Bottom line: Hot peppers are cool! Go forth and eat some!
Don’t fear the following recipes. No paramedics will be required to resuscitate you and your guests. These appetizers have just enough heat to be interesting, and you can always add more if you prefer.
Shishito peppers are so easy to make. They are often served hot out of the oven, without accompaniment. I created a dipping sauce that goes great with them too, especially when you bite into one of those extra-hot ones!
Roasted Shishito Peppers with Calming Ponzu Aioli
Roasted Shishito Peppers with Calming Ponzu Aioli
- 1 (6-ounce) package shishito peppers (may also use Padrón peppers)
- 3 tablespoons extra-virgin olive oil
- Kosher salt and pepper to taste
- 1 cup Hellman’s mayonnaise
- 2 teaspoons mirin (I used Kikkoman)
- 1 1/2 teaspoons ponzu sauce (I used Kikkoman)
- 2 tablespoons chopped fresh basil leaves (can use shiso—Japanese basil—if preferred)
Preheat oven to 500 degrees. Put the peppers in a bowl and coat with olive oil, salt and pepper. Spread on rimmed baking sheet and bake for 6 to 8 minutes, or when they start getting a slight char. Stir together the remaining ingredients in a small bowl. Remove from oven promptly and place on a platter alongside the dipping sauce.
My friends Michele and Tom Brown are excellent cooks! They enjoy entertaining in their gorgeous back yard, and they have a portfolio of great recipes. This one for Buffalo Cauliflower has been adapted from realhousemoms.com. Reminiscent of Buffalo wings, they have far fewer calories but are still hot, spicy, and addictive!
- 1 medium head of cauliflower, cut into bite-sized florets
- 1/2 cup flour
- 1/2 cup water
- 1/2 to 1 teaspoon garlic salt
- 1/4 teaspoon black pepper
- 1 teaspoon paprika
- 2 tablespoons butter, melted
- 2/3 cup Buffalo hot sauce (The Browns use Frank’s Red Hot Wings Buffalo Sauce)
- Salad dressing for dipping sauce
Preheat oven to 450 degrees. Whisk flour, water, and next three seasonings. Add the florets and coat well. Spread evenly on a cookie sheet that’s been coated with cooking spray. Bake for 15 minutes. Flip once, halfway through cooking. Stir together butter and buffalo sauce. Add baked cauliflower and toss to coat. Return to cookie sheet and spread evenly. Bake again for about 25 minutes or until crispy. Flip once. Remove from oven. After resting for 10 minutes, place cauliflower on a platter and serve with a good dipping sauce, such as blue cheese or ranch salad dressing.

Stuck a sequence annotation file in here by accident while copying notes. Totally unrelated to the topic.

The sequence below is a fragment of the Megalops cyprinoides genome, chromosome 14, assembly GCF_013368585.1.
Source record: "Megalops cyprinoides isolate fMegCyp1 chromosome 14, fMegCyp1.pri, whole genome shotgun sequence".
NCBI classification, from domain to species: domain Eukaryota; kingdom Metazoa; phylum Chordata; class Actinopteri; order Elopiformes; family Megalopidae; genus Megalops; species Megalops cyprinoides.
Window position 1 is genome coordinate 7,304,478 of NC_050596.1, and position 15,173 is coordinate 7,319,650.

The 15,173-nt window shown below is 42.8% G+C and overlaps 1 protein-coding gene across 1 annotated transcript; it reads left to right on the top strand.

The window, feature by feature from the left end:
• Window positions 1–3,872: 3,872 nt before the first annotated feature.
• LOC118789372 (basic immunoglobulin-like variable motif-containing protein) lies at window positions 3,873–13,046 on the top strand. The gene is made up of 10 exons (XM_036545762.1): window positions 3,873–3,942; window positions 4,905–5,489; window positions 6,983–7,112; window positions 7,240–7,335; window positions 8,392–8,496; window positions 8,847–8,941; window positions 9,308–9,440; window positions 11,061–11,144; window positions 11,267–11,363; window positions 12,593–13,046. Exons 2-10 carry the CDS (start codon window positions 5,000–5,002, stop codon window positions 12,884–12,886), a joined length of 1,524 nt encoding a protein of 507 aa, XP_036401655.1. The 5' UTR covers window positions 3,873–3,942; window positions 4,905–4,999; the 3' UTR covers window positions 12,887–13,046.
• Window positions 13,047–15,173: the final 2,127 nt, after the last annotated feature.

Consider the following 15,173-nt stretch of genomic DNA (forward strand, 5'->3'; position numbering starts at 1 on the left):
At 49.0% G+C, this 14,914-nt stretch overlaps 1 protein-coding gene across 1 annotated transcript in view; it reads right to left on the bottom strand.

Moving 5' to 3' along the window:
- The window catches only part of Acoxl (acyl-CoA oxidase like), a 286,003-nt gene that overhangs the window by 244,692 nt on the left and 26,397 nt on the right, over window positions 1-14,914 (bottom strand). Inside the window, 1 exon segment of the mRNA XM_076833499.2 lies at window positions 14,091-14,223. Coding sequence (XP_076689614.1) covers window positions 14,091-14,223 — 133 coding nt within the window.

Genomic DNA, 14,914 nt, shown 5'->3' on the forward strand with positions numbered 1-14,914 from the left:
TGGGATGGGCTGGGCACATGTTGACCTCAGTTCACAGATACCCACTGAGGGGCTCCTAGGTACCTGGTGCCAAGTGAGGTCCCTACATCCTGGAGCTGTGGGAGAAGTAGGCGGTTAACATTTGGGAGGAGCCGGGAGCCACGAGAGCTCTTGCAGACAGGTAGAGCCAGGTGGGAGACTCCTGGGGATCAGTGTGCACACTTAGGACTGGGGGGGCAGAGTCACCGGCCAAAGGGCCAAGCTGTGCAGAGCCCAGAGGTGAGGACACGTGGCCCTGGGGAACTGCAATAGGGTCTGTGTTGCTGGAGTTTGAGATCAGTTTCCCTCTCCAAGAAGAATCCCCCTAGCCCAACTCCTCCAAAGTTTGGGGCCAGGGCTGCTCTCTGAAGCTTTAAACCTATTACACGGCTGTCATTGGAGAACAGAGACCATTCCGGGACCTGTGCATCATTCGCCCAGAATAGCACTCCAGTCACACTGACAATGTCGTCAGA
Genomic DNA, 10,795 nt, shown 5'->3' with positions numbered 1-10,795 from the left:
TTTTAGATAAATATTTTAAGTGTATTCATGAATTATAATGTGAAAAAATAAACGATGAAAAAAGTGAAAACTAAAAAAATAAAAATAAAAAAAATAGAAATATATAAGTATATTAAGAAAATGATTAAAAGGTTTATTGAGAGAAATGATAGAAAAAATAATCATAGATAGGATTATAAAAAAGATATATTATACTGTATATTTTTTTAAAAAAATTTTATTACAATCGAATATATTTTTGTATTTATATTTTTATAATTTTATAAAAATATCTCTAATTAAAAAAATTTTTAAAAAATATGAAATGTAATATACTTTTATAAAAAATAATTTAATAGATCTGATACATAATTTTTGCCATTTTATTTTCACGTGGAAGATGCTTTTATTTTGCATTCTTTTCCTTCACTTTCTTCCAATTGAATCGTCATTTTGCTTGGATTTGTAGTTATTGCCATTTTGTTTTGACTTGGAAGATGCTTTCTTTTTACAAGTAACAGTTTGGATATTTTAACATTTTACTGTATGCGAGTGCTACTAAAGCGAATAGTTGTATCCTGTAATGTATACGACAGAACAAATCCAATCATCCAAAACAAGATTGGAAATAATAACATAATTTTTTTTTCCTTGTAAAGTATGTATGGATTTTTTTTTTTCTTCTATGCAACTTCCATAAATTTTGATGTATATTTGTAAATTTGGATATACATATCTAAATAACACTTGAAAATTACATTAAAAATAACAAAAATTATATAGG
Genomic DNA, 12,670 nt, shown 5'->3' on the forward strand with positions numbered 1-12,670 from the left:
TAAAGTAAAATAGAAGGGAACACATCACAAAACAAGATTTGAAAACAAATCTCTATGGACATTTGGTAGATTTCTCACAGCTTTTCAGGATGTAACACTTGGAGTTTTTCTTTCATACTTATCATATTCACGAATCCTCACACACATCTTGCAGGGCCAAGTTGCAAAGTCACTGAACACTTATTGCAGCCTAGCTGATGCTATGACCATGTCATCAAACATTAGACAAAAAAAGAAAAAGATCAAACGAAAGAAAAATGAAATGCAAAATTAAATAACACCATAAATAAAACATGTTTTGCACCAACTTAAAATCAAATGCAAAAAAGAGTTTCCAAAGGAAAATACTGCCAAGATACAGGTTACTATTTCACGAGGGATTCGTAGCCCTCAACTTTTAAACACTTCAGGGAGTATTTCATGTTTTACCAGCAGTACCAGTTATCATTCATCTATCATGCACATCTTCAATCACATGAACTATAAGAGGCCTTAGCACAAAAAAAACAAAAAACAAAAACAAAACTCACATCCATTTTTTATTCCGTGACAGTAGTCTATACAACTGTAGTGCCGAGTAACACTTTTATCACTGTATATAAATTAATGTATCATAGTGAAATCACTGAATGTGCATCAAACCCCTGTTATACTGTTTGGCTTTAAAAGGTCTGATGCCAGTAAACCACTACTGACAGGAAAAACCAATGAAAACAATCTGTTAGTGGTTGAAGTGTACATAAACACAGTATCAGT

My sister Kris Gourley is well-known around her Wichita suburb for her amazing homemade salsa. I call it The Tomato Tornado … get it? … Kansas? … it’s a bit “dangerous”? She doesn’t really share that recipe, but she has another salsa recipe that I adore—Black Olive and Pepper Salsa. It is so easy to make and it is one of my all-time favorites. Sometimes I even eat it without the tortilla chips!
Black Olive and Pepper Salsa
Black Olive and Pepper Salsa
- 2 (4-ounce) cans chopped black olives
- 2 (4-ounce) cans chopped green chilies (If you like it really hot, you can add 1 or 2 tablespoons [or to your taste] of finely chopped jalapeño peppers, but we usually don’t)
- 2 (14 1/2-ounce) cans petite-diced tomatoes, drained
- 2 or 3 bunches green onions, thinly sliced
- 2 cloves garlic, pressed in garlic press or finely chopped
- 2 teaspoons garlic salt
- Fresh-ground pepper
- 2 tablespoons white wine vinegar
- 2 tablespoons extra-virgin olive oil
- Tortilla chips
Mix everything together. Chill or serve immediately with tortilla chips.
And finally, here is a cheesy pepper and tomato spread that I created a few years ago. It’s not ridiculously hot; it just leaves a little glow inside your mouth.
Chipotle Pepper, Tomato, and Cheese Bake
Chipotle Pepper, Tomato, and Cheese Bake
- 1 (15-ounce) can petite-diced tomatoes, drained
- 3 tablespoons chipotle peppers in adobo sauce, diced
- 1 (4-ounce) can diced green chilis
- 1 (8-ounce) package cream cheese, softened
- 1 (8-ounce) package shredded mozzarella cheese (or Colby-Jack)
- 2/3 cup onion, diced
- 1 teaspoon garlic salt
- Crostini or crackers
Mix all ingredients together and spread into a 10-inch round or square baking dish. Bake at 350 degrees for 30 minutes or until bubbling. Serve with crostini or crackers.
Do you ever worry that your party guests sometimes seem bored? The solution, of course, is to serve spicy hot appetizers. They can really pump up the excitement in the room! I hope you understand that you cannot expect these hot peppery morsels to save an entire evening, though. You may have to put some effort into making yourself more interesting. Here are some helpful ideas. Learn to play jai alai. Brush up on Einstein’s Theory of Relativity. Read War and Peace. Become an expert on the history of lead pencils. Master the hammered dulcimer. Raise weasels. Memorize Tennyson’s Charge of the Light Brigade. Your parties will be memorable, I promise.
Thank you for dropping by! The next post will be published on July 29th. I hope you will watch for it, and read it, as well!—Tracy